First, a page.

Montgomery County Police Chief Thomas Manger told those gathered Sunday night for a rally to prevent gun violence about how a violent felon was able to easily obtain a gun and use it to kill a young woman as she attempted to hide behind a dumpster near her Gaithersburg home.
Manger said Shawn Henderson—who had been released from prison in 2006 after slashing the throats of two people as a 17-year-old in 1999—was able to purchase a gun from a man in Virginia, despite being legally barred from doing so as a convicted felon. Manger noted that in Virginia there are no secondary sales laws for guns.
Lindsay Harvey, a 25-year-old military DNA analyst in Rockville, was killed by Henderson in April 2008 as she attempted to hide from him. Henderson stole $40 from her and was later convicted of murder and sentenced to life in prison without the possibility of parole.
The story of Harvey’s murder was one of two shooting stories Manger told a crowd of about 150 people who had gathered for the rally at the Old Gray Courthouse in Rockville.
The event Sunday focused on gathering support for what leaders described as simple law changes that could have a wide-ranging impact on preventing gun violence.
The other story Manger shared was about Terrance Green, an 18-year-old who shot Montgomery County police Officer Kyle Olinger in the throat in 2003 during a routine traffic stop, leaving the officer paralyzed.
In that case, Manger said, Green obtained the handgun from a man who police later discovered had been trading guns for drugs in the Washington, D.C. area. Manger said police traced five guns from five crime scenes—in Baltimore, New York City, Virginia, Washington, D.C., and from Green’s case in Montgomery County—back to the same man.
“Common sense and the right legislation would have kept that gun out of the hands of Terrance Green and would have kept my officer out of a wheelchair,” Manger said.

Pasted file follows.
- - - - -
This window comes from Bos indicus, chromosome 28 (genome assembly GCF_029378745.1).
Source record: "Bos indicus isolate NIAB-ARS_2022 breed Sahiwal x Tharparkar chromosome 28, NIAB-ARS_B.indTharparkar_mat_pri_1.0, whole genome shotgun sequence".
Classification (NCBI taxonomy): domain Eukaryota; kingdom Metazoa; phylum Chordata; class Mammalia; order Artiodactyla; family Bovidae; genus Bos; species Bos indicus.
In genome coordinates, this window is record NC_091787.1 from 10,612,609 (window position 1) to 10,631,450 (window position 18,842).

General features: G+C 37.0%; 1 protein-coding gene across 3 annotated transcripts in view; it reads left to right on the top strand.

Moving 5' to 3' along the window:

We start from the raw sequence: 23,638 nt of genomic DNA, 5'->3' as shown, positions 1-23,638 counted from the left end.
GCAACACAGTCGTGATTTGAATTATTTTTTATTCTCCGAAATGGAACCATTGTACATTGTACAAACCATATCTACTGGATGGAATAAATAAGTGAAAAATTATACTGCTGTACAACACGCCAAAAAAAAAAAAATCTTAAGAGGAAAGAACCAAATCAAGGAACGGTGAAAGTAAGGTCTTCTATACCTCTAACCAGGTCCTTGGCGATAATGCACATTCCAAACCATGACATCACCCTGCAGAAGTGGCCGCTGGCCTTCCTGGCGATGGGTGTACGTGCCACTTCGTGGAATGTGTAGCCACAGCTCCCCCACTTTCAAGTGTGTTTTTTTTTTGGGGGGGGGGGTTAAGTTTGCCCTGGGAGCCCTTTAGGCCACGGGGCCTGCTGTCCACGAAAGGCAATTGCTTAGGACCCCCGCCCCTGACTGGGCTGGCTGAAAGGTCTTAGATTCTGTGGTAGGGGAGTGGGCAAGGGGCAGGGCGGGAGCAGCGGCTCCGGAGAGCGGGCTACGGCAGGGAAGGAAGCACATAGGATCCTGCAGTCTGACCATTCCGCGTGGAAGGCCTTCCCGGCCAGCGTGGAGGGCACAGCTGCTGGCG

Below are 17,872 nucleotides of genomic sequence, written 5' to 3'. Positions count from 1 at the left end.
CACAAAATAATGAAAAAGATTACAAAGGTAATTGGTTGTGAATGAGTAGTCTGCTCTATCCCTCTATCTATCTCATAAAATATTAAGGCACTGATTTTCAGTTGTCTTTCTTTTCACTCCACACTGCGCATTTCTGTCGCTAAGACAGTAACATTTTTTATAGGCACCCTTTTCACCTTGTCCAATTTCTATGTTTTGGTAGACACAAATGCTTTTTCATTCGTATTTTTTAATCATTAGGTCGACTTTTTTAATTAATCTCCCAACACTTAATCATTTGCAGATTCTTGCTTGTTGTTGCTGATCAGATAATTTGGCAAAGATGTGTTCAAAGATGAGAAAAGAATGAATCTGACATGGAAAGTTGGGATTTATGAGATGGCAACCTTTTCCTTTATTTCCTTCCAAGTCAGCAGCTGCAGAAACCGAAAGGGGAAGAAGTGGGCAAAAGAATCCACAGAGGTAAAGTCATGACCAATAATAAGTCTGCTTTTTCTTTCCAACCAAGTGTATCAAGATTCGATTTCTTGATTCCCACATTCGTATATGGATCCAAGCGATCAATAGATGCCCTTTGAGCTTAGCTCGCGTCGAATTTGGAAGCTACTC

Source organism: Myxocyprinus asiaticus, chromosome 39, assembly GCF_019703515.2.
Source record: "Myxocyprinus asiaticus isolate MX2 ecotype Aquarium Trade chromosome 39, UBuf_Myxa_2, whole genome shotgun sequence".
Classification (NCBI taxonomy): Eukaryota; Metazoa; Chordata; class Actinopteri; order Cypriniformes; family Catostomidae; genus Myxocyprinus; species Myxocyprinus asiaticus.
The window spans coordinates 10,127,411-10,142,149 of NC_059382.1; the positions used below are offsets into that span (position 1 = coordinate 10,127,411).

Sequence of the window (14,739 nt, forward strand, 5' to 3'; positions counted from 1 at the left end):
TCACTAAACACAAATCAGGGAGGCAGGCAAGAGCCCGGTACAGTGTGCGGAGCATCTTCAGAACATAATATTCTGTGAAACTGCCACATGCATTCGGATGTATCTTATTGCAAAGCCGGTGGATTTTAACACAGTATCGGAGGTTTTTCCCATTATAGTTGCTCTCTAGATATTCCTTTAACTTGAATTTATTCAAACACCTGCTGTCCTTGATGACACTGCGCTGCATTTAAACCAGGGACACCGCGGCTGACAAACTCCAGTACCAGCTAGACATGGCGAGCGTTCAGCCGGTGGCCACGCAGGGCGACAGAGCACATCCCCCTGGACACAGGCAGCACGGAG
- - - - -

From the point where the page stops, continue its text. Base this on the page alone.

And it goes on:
Manger was joined at the rally by other local officials, representatives from the Brady Campaign to Prevent Gun Violence and Montgomery County resident Cathy Mitchell, whose son was gunned down in Washington, D.C., in 2011 by a 22-year-old man who had recently been arrested for illegally possessing a handgun, but had obtained another one before his court case could be tried.
“How can we not have gun registration?” Mitchell said. “My son was shot four times that night. People don’t survive one gunshot wound… that’s why we need gun control.”
“Too many lives have been silenced as a result of gun violence,” Van Hollen said. “Our duty is to not be silent.”
He said that gun violence is an epidemic that should be treated as seriously as if it were a disease, such as Ebola.
“Too many people want to look the other way,” Van Hollen said. “I can’t even get a vote on universal background checks.”
Robert Disney, the national field director for the Brady Campaign to Prevent Gun Violence, based in Washington, D.C., called on the crowd to support universal Brady background checks for gun purchases. These would require sellers to put individuals’ names into a national criminal background check system to ensure buyers don’t have a criminal record or history of mental illness, violent behavior or drug abuse. According to Brady’s website, only about 60 percent of gun sales include a background check.
“We must keep guns out of the hands of dangerous people,” Disney said.
The hour-long event ended on a somber note, as the crowd huddled together to light small candles and sing along with a children’s chorus performing “This Little Light of Mine.”
“This little light of mine” at rally to end gun violence in Rockville pic.twitter.com/CvFWclSMUo
— Bethesda Beat (@BethesdaBeat) December 20, 2015